Thursday, August 10, 2017

Iapetus Sings

Is Iapetus silent?

No. Iapetus is not. Iapetus sings.

That is when people tend to gather ‘round, with that “listen to the madman” look on their faces.

So I oblige. I tell them a story.

Imagine you’re on a bus. A buss rolling gently on a smooth, straight highway through the dark. You’re seated near the rear of the bus, not surrounded by other riders. But there are other riders. Some, in these winter pre-dawn hours, are asleep. A few snore gently, some bathed in the gentle breeze of a blower from the ceiling, others not.

So you have snoring. You have the breeze blowing.

Others on the bus are awake. Some sit in the dark and stare out at the dark rolling by. There is little to see. Not even the stripe on the side of the road, as since it is winter, the stripe is mostly covered up by packed snow.

Add the rumbling squeak of tires on snow.

Those not staring out the windows are tapping away at their phones, their faces illuminated by the glow form their tiny screens. But as you’re at the back of the bus, you do not see faces. You see the diffused glow. Some of them are watching videos, others are listening to music. They all do so with their headphones on. But their volume is loud so from those nearest you, you hear the tinny sounds.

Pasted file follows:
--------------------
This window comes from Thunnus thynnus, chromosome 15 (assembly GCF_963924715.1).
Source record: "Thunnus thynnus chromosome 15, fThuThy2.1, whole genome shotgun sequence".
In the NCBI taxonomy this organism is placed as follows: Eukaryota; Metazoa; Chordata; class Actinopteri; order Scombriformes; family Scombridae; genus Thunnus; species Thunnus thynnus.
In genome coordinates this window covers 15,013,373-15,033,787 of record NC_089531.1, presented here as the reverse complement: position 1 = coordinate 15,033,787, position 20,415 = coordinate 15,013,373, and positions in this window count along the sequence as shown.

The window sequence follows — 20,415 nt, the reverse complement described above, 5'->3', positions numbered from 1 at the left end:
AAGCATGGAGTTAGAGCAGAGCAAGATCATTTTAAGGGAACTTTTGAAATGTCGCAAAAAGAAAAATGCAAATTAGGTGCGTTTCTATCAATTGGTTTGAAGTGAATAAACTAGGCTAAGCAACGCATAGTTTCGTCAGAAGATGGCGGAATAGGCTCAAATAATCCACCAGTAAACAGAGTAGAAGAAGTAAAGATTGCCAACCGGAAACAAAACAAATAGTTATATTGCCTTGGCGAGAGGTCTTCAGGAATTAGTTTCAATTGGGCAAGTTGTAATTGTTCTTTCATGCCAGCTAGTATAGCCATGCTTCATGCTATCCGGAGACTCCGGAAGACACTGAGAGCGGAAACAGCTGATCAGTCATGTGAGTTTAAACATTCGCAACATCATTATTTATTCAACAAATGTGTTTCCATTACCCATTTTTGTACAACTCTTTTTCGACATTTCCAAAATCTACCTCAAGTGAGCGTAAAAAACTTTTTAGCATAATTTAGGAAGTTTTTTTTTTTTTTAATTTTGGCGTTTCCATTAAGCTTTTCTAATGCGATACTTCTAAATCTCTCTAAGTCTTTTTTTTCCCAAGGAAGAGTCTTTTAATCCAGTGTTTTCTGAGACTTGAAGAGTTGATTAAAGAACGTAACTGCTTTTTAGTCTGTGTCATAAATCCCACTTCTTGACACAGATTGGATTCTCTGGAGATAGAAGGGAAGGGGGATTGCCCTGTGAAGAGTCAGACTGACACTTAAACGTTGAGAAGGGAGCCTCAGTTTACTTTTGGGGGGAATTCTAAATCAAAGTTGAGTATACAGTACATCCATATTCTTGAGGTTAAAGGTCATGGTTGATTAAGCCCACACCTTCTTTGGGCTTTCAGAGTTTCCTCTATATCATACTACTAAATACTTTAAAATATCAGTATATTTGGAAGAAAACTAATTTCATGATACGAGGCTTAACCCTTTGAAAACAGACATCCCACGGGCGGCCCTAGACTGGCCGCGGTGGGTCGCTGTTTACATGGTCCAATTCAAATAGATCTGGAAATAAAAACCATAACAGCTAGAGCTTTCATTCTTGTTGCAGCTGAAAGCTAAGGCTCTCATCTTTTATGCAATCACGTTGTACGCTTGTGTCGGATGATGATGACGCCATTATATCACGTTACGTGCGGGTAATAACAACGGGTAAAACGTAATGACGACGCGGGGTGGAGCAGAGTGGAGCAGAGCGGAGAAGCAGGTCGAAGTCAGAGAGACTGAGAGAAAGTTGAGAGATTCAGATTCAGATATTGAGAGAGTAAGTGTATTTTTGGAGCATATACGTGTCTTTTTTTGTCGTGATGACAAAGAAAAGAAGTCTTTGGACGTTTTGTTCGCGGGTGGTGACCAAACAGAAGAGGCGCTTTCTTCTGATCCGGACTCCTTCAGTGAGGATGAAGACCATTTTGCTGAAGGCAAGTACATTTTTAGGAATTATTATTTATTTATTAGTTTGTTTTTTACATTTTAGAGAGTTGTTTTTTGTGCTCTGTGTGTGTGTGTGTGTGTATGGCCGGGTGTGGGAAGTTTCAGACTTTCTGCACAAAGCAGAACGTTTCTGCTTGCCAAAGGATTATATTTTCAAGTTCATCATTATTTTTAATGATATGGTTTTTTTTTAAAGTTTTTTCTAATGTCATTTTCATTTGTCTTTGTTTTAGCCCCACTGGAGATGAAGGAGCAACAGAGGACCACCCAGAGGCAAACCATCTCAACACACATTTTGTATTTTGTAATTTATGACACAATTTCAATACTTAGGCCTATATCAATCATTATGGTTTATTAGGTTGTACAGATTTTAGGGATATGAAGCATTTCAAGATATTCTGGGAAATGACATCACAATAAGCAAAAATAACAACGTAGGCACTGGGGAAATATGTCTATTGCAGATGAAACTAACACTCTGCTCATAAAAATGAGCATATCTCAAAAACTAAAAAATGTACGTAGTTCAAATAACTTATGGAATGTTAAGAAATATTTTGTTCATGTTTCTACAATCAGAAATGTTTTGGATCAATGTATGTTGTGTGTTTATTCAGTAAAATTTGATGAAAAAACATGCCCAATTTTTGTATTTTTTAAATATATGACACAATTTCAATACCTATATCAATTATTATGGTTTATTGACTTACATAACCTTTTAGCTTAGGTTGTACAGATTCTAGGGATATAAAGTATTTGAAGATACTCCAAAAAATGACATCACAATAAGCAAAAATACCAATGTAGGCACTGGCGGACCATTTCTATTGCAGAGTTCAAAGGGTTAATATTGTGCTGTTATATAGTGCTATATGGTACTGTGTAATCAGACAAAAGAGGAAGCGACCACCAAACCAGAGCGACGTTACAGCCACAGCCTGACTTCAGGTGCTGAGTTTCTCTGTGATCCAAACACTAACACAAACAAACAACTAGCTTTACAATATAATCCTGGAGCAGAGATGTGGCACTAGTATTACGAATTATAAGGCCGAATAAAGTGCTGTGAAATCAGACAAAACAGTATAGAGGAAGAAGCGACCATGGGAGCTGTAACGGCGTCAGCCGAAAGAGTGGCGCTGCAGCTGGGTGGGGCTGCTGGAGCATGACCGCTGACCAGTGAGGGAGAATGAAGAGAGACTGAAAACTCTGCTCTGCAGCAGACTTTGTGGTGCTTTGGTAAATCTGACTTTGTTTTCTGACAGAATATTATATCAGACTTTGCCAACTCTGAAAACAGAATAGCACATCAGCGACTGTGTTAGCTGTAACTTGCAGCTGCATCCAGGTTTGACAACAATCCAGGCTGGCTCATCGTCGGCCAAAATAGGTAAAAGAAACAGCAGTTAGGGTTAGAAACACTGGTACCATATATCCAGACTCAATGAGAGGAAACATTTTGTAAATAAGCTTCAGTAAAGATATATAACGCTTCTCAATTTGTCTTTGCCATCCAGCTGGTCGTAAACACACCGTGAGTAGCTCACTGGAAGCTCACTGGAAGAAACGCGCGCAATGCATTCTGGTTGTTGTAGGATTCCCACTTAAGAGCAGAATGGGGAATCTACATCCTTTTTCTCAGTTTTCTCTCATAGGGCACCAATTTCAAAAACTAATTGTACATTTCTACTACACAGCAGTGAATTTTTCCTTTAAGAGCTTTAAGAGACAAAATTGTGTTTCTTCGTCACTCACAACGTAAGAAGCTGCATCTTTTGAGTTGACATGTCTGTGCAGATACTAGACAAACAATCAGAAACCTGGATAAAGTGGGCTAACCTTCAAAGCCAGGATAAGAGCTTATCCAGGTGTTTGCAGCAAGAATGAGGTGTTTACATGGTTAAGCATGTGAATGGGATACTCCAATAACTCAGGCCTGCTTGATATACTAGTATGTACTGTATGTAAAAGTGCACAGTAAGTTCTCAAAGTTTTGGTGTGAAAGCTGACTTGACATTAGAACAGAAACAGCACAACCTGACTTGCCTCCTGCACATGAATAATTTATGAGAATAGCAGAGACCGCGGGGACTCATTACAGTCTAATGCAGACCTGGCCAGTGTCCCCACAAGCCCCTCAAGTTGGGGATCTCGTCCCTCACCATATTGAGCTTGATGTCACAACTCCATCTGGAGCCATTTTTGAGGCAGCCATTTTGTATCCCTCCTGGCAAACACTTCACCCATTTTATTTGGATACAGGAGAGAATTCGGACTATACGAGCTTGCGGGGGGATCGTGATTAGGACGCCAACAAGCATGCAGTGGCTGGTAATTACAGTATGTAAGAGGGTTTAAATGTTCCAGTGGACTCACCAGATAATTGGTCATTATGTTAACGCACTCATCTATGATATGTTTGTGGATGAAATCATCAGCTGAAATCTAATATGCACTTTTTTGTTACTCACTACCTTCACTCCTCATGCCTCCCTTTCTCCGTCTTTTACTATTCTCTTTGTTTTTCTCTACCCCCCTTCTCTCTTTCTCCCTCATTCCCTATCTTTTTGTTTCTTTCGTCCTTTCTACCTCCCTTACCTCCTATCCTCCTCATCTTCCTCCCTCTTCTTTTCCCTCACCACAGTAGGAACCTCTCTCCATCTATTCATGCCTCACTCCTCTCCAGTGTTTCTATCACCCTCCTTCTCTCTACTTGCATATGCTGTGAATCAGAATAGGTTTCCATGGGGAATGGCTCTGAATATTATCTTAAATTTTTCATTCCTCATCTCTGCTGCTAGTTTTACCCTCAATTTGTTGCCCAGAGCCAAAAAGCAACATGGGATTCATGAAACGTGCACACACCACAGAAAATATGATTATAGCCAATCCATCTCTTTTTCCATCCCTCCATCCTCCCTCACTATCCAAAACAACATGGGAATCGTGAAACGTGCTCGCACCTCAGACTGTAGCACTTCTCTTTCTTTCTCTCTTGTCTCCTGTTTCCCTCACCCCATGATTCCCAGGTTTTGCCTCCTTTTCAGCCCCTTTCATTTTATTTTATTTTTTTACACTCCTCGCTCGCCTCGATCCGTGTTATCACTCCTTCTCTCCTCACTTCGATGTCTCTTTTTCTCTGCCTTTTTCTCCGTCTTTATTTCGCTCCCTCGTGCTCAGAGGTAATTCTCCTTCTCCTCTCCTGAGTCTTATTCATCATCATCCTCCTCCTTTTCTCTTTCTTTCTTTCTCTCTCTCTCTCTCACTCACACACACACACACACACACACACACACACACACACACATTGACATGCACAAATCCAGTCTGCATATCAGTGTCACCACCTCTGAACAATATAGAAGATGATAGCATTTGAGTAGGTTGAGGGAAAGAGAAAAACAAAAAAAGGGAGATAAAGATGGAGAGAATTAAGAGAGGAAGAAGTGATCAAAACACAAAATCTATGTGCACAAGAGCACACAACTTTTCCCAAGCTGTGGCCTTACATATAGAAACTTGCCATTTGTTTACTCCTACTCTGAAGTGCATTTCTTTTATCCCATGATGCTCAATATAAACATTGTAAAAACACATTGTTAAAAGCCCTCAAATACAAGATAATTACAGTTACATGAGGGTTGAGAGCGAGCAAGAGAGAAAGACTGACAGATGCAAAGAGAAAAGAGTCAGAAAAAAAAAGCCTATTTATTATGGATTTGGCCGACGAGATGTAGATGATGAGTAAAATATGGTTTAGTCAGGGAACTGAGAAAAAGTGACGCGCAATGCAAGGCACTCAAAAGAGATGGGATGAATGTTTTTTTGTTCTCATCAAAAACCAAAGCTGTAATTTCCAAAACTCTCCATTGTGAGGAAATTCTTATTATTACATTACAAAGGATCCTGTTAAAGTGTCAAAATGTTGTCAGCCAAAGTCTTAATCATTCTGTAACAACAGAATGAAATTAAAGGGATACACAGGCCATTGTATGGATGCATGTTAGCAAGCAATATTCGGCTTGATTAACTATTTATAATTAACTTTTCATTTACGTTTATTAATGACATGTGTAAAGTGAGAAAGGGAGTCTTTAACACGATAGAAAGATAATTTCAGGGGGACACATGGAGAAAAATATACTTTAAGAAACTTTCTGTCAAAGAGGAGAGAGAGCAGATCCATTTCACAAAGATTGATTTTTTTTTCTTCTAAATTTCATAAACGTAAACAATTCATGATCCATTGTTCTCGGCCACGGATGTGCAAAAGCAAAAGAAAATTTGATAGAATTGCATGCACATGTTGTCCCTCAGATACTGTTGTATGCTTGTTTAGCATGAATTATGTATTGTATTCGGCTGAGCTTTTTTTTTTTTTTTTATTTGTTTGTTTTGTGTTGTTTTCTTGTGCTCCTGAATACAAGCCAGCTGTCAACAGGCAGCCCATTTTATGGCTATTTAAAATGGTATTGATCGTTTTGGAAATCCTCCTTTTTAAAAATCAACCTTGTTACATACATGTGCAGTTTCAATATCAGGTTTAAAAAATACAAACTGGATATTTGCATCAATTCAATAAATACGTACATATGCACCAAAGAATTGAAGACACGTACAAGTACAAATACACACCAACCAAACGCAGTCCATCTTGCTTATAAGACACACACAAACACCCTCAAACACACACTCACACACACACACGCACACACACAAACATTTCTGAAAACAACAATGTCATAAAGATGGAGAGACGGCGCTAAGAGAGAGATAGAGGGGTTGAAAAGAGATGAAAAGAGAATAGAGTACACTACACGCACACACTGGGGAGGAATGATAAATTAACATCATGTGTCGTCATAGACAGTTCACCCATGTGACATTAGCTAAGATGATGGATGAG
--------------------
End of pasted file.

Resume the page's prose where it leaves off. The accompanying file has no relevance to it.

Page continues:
So add muted music, laughter, dialogue.

You yourself are sleepy. You’re not staring out the window, nor are you tapping on a phone or listening to music. You’re half asleep and sometimes you do fall asleep and snore – not gently.

Now add the sound of you snorting yourself awake.

Take away those sounds, you have the sound of Iapetus.

Add those sounds, you have the sound of yourself on Iapetus.

But there is no rolling bus. There is no blowing breeze. There are neither snorers nor listeners of music.

There is you. And the sounds you make or the sounds your brain brings to the silence of Iapetus so the long silence of Iapetus doesn’t cause you to become startled at the sound of your own voice.

Those listening squirm with the frisson of listening to a lunatic.

One skeptic speaks: “But you said Iapetus sings.”

“I did,” I say. “And it does.”

“But you just—“

“Here is the song.”

One, two, three, four, five, six, seven, eight!

Schlemiel! Schlimazel! Hasenpfeffer Incorporated!

And I sing.

The crowd gets confused, but leans in even closer to the singing lunatic.

Sometimes there is a student of ancient television in the crowd who recognizes the song.
“Iapetus,” they sneer, “sings the theme for ‘Laverne and Shirley’?”

“Only in my head,” I reply. “Iapetus itself is silent.”

I may as well be on Trafalmadore.

No comments: